By Rich Merritt, Senior Technical Editor
THERE IS no Microsoft Factory yet. But Microsoft is getting all its ducks in a row, setting the stage, and preparing an infrastructure for that day in the not-too-distant future when Microsoft Factory will hit our industry the same way Microsoft Office revolutionized home and business software.
Can you think of a word processing program other than Word? A presentation program other than PowerPoint? A spreadsheet other than Excel? Thanks to Office, all the software packages that were around 10 years ago are only a dim memory or hang onto a tiny piece of the market.
When Microsoft combines CMMS, MES, historian, asset management and ERP software into a nice integrated package, Microsoft Factory will demolish the industrial software market the same way that Microsoft Office killed off most of the word processor and spreadsheet packages. Microsoft will just leave crumbs for the specialty software companies, like condition monitoring, remote diagnostics and loop tuning.
And prices will drop like a stone. Instead of paying millions of dollars for an asset management system, you’ll be paying just thousands. In fact, you’ll be doing what I’ve been predicting for years: You’ll be accessing all that middleware over the Internet, and renting the software on a per-use basis. Sounds too fantastic? Maybe so. But, look at what’s been happening lately, and see if you don’t come to the same conclusion:
Microsoft recently announced Windows Live and Office Live, which let you run Office software over the Internet. Carmi Levy, senior research analyst at Info-Tech Research Group says this spells the end of shrink-wrapped software in a box and the start of the Internet-based services era.
Microsoft also recently announced that it will start providing “hosted” (Internet-based) CRM and ERP software this spring. That means you’ll be able to rent ERP software from Microsoft. How that ERP system gets its plant data is unknown as yet, but Microsoft has spent years promoting its .Net architecture. I’ll bet the ERP software will be compatible with .Net, so it can take inputs from most of the HMI/SCADA and process control systems available today.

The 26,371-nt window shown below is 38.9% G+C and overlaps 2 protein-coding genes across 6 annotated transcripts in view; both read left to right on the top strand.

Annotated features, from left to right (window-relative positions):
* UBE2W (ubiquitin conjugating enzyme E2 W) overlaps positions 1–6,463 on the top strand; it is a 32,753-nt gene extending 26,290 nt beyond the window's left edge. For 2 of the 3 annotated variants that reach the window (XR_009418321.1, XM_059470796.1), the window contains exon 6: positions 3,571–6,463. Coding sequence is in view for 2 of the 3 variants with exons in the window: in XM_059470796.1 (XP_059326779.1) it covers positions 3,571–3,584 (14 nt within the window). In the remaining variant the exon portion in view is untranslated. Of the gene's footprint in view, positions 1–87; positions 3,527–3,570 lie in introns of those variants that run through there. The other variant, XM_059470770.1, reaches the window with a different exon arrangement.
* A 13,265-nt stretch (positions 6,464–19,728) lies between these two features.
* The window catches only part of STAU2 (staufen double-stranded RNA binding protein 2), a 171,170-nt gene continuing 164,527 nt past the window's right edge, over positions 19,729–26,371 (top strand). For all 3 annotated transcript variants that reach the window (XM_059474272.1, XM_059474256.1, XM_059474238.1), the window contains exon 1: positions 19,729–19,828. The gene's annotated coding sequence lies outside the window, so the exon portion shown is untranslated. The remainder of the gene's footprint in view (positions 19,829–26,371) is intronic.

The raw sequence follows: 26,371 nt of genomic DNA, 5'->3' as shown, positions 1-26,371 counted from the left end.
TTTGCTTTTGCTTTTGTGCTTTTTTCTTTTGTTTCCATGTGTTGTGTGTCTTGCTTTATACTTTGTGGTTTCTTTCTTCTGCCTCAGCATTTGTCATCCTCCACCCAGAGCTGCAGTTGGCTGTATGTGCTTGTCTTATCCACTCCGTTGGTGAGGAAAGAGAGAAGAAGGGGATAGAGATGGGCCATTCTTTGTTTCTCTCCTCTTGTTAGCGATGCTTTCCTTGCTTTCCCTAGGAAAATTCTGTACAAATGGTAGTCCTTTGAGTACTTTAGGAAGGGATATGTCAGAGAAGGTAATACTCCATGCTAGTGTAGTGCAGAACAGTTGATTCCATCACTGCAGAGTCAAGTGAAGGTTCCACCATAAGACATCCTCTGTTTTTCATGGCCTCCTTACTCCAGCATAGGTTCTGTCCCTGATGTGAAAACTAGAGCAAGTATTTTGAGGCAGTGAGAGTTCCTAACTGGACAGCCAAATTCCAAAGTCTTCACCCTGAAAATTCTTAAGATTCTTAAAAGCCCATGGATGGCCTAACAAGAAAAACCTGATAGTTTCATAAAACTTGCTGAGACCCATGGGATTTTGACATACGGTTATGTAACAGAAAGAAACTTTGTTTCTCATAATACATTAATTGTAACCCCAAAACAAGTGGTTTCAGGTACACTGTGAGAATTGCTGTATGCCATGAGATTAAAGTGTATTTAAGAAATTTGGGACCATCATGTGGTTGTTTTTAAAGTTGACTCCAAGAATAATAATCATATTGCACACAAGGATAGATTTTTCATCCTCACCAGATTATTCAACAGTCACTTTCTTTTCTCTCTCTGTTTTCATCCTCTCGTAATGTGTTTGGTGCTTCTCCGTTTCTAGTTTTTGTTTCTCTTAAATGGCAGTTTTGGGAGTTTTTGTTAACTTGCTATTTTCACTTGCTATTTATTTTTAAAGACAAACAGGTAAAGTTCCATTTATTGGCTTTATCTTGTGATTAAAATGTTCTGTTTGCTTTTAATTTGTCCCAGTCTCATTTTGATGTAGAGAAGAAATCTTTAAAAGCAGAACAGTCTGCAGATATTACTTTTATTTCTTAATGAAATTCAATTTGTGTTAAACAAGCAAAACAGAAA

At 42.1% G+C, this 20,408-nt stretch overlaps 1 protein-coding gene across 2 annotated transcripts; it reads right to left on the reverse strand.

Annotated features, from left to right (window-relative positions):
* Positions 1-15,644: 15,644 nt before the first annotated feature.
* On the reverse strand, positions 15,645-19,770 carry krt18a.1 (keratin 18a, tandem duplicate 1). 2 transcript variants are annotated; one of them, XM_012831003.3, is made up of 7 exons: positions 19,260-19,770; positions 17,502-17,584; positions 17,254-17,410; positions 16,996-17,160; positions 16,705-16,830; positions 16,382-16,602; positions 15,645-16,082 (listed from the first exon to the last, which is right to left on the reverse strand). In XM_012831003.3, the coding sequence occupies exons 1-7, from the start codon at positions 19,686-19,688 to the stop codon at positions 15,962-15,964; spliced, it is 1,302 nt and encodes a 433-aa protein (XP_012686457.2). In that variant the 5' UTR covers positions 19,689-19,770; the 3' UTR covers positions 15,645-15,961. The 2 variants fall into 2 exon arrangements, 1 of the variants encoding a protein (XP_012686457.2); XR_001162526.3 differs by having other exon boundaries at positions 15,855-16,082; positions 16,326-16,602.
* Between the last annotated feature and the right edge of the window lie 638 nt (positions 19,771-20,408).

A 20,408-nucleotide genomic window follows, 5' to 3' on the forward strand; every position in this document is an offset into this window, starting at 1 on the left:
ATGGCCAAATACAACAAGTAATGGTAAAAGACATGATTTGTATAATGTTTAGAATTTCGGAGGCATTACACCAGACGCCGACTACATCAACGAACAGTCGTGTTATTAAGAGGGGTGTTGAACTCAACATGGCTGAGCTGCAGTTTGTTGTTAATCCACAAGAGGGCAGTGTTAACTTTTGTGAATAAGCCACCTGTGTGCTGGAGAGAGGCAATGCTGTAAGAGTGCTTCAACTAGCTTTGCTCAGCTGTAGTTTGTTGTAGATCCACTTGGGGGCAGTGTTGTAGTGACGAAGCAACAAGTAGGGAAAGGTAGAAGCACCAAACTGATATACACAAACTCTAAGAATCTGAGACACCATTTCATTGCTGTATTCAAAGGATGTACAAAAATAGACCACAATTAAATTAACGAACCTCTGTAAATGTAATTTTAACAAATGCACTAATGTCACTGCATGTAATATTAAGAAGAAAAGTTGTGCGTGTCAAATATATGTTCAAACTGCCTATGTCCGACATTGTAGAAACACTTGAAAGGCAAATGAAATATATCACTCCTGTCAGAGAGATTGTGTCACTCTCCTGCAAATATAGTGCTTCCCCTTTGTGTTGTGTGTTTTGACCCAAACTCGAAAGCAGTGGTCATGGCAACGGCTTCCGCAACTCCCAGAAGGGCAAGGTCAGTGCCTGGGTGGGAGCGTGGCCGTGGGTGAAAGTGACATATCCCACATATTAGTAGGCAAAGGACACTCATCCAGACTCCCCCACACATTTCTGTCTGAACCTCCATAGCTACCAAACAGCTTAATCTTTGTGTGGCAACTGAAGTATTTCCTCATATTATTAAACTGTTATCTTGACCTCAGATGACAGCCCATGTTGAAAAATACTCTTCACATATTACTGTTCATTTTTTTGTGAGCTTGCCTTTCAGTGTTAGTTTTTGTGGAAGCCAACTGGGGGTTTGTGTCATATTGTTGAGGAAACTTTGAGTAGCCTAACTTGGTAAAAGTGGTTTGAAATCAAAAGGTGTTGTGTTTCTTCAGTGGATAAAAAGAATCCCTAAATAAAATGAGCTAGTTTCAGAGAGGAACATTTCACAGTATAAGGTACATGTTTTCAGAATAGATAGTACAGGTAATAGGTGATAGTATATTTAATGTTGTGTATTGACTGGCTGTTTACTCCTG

Once Microsoft builds an infrastructure of server farms to host the software, then it will be able to expand its offerings to the rest of the asset management software.
But who will install all this software? Putting an entire asset management system together is a big job. Enter Microsoft again. Microsoft is toying with outsourcing its technical services. Its first project is with St. Louis-based Energizer Holdings, which Microsoft is supplying with personnel to help upgrade IT systems. If that project works well, look for Microsoft to expand into other areas—like asset management.
Every time I made this prediction in the past, the argument was: “The industrial space is too small for Microsoft.” When I asked Charlie Johnson, Microsoft’s industrial boss, he just gave me his big wide grin, and dismissed the idea out of hand. But Charlie is no dummy. He’s been watching SAP make billions of dollars in the industrial space with clunky software and high-priced services.
Kevin Roach, vice president of Rockwell Software, told us at ISA Expo 2005 that only 15% of the manufacturing companies in the U.S. have installed MES or any similar kind of asset management software. That means 85% of the companies have not installed such software, and that is a huge market. Big enough for Microsoft, I would think.
I believe the reason companies often haven’t installed asset management capabilities is because of the outrageous cost. Who can afford to spend $3 million to put in a complete asset management system? When Microsoft Factory arrives, the cost of asset management will drop to the point where everybody can afford it. Just like Office.
Microsoft could get into this business virtually overnight. Bill Gates has enough spare change to buy all the software companies Microsoft needs. Info-Tech’s Carmi Levy believes, however, that Microsoft will simply leverage its partners and put together packages for specific markets, such as industrial, healthcare, pharmaceutical and so on.
“Microsoft has all the tools and partners it needs to assemble Microsoft Factory,” he says, “and it has the strength to define and enforce the standards needed to make it all work together. And, whenever Microsoft gets into a market, the price point drops dramatically.”
What will this do to all the middleware software companies? They will either join the Microsoft juggernaut or die.